Reflections on 20 years in publishing

An interview with Southwest Journal founders Janis Hall and Terry Gahan 

The Southwest Journal was born in Janis Hall and Terry Gahan’s Linden Hills home 20 years ago. They would brainstorm story ideas with a small news team at their kitchen table. Since those early days in their publishing careers, they have taken ownership of three other publications — the Downtown Journal,  Minnesota Parent and Minnesota Good Age. Their company, Minnesota Premier Publications, has offices on Hennepin in downtown Minneapolis.

The Southwest Journal has earned many accolades over the years, including the coveted Frank Premack Public Affairs Journalism Award — one of the highest honors for journalism in Minnesota. Hall and Gahan recently spoke about what they’ve learned about the publishing business since founding the Journal in 1990.

SWJ: What initially inspired you to start the Southwest Journal?

Hall: We were living in Linden Hills and there were no [neighborhood] papers there. There was a shopper, but it was kind of a joke. It seemed ironic that here was the best neighborhood in town and there wasn’t a newspaper here. We worked at the staff of the [Whittier] Globe for years so we knew what a good community newspaper was.

Gahan: We thought we could have pretty solid part-time jobs.

 

What has been the most rewarding aspect of publishing the paper over the years?

Hall: It’s kind of a corny answer, but I think of that scene in ‘It’s a Wonderful Life’ when James Stewart comes into Bedford Falls and realized the impact he’s made on the place. I think there’s real sense of accomplishment to be involved with the community in the way that we have been — and recognizing that we’ve had an impact on a place where we have lived. … I think we’ve had a positive impact.

Gahan: We got involved in the Waldorf schools because we saw an ad in Minnesota Parent before we owned it. It was just a little classified. We had never even heard about Waldorf schools before. … That little local publication had a profound effect on the direction we took with raising our daughter, and then our lives as well. … I think about how many of those types of experiences have happened by our publishing the Southwest Journal. We’ll never know about the little things that happen in peoples’ lives.
It is really rewarding. It feels like every time we publish a Southwest Journal we’re giving back to the community. We could be making widgets somewhere, but we’re making a community paper that also provides us with an income.

 

What has been the most challenging aspect of publishing?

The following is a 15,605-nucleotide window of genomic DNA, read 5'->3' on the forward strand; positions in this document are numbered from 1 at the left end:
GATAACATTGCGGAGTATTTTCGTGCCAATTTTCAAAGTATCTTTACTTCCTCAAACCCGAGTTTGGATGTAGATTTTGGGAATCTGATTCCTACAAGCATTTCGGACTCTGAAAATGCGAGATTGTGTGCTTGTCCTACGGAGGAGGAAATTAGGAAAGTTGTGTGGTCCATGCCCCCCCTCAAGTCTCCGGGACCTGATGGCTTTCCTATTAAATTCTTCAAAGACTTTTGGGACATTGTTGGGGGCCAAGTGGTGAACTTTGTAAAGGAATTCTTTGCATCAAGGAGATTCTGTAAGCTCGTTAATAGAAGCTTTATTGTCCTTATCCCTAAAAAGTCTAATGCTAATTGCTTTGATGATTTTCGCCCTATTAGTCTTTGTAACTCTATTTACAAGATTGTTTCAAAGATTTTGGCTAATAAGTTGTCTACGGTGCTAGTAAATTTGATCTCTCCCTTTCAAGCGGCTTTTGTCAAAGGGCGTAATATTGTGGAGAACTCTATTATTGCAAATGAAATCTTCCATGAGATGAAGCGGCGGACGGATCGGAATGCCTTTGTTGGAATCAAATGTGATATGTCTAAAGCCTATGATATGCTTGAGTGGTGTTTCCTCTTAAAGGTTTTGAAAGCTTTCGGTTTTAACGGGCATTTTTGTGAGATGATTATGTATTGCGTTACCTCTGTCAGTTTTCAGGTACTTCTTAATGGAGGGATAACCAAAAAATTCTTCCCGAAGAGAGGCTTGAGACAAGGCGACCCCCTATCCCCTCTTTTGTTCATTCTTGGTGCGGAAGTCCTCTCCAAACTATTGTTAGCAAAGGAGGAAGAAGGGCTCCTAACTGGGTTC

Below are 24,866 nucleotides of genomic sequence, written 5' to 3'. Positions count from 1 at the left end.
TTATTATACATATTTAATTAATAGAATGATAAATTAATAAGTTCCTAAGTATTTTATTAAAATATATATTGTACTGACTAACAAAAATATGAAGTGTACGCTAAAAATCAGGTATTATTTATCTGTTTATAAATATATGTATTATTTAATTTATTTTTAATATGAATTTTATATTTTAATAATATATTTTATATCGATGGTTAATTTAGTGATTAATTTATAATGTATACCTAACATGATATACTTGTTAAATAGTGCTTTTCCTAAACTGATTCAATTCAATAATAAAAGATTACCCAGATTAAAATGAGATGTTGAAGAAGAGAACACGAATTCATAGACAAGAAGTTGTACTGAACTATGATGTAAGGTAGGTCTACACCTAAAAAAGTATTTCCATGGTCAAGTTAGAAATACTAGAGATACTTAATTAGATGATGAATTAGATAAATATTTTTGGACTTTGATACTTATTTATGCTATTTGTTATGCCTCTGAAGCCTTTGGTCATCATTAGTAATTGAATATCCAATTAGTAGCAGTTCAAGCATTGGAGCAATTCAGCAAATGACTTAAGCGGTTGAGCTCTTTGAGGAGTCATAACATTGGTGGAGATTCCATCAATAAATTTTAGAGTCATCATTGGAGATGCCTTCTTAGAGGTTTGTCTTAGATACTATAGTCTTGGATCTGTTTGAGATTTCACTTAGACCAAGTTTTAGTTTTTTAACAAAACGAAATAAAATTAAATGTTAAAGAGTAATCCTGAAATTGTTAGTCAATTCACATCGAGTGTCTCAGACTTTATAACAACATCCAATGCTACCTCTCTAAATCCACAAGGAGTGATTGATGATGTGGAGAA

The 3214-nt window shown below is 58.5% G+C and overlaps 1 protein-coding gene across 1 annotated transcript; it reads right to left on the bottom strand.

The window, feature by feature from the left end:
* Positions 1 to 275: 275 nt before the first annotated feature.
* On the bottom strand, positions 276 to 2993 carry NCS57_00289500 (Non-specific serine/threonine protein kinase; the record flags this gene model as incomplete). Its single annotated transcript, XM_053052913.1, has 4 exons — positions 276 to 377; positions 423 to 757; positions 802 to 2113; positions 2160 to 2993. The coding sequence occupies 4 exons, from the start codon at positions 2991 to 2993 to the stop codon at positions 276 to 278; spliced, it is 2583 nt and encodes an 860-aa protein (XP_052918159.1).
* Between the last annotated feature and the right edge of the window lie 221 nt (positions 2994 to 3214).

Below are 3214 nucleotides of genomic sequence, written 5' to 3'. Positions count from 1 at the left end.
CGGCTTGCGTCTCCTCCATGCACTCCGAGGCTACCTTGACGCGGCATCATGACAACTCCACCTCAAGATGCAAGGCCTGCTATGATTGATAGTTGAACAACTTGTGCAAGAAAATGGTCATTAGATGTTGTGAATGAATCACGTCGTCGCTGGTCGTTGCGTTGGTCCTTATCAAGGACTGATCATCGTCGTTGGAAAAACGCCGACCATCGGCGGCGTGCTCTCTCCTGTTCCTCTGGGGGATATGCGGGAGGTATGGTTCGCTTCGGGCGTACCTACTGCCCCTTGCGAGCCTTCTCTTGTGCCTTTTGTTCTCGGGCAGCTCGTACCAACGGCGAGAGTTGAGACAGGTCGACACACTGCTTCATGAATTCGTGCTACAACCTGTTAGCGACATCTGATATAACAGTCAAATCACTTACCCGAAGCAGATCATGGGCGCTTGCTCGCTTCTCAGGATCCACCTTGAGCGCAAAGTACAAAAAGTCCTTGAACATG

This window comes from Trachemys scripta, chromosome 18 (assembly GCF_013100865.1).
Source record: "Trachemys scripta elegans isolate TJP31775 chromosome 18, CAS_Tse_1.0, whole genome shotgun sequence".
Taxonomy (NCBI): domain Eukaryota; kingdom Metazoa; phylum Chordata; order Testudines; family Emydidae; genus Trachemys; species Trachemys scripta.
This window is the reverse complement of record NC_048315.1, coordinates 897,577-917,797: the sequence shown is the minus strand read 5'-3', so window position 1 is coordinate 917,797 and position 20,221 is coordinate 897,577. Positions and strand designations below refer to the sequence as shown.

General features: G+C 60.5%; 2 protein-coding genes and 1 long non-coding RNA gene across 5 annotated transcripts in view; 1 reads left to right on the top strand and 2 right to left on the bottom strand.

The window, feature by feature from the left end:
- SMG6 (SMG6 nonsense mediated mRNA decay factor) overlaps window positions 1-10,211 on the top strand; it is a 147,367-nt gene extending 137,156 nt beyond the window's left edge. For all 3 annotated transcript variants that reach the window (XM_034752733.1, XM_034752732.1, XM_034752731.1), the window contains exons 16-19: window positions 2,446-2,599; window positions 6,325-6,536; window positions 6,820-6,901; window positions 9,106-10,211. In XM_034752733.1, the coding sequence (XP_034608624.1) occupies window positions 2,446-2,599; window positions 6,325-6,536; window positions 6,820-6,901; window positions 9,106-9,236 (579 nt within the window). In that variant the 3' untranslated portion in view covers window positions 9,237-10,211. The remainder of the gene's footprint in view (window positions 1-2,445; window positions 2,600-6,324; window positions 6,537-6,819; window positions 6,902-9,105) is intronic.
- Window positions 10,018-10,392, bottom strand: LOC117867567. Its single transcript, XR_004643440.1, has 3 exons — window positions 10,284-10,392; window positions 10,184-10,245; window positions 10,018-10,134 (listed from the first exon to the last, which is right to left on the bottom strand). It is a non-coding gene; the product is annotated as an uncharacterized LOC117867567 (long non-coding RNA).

Hall: This really is the most challenging time. It’s always fun to grow a business. … But this has really been difficult to have to let people go and to downsize especially in a time that newspapers are needed more than ever. It’s frustrating to not have the support to be able to do what we’d really like to do. … Who knows what the economy is going to do. Are we still going to be here five to 10 years from now? I don’t know. No one can say that. If the small businesses aren’t around, we’re not going to be around.

Gahan: If we were just not to take into account that this is such a weird time — the Great Recession — the biggest challenge here has been to continually grow the publications to allow the budget to get large enough to be able to provide the kind of staff that we’ve always wanted. When we passed the $1.5 million mark, we knew we could afford two reporters and an editor. … We just kept growing. For me the challenge was always going out to see how far we could push it — what could we really get out of revenue here. We continually kept raising the bar on ourselves, quality wise and budget wise to make these publications really be part of each community that we serve. Janis would raise the bar and then I would have to go sell it. …
We are a reflection of the community because all of those dollars do come from the community. You look at the Southwest Journal today and I would tell you it’s the envy of any community paper — in other words the community is supporting it. The dollars are there.

What are some of the key lessons you’ve learned over the years?

Gahan: Getting advice from other people — not thinking we knew everything. When we would bump into something we didn’t know, the first thing we’d start to do is investigate and ask other people, either an attorney or a consultant, who could help us or at least give us a sounding board. A lot of entrepreneurs pretty much just want to do it themselves. We’ve made our own mistakes, but I think we’ve had a sense of, ‘wow, this is one we really don’t know about, let’s ask for some help.’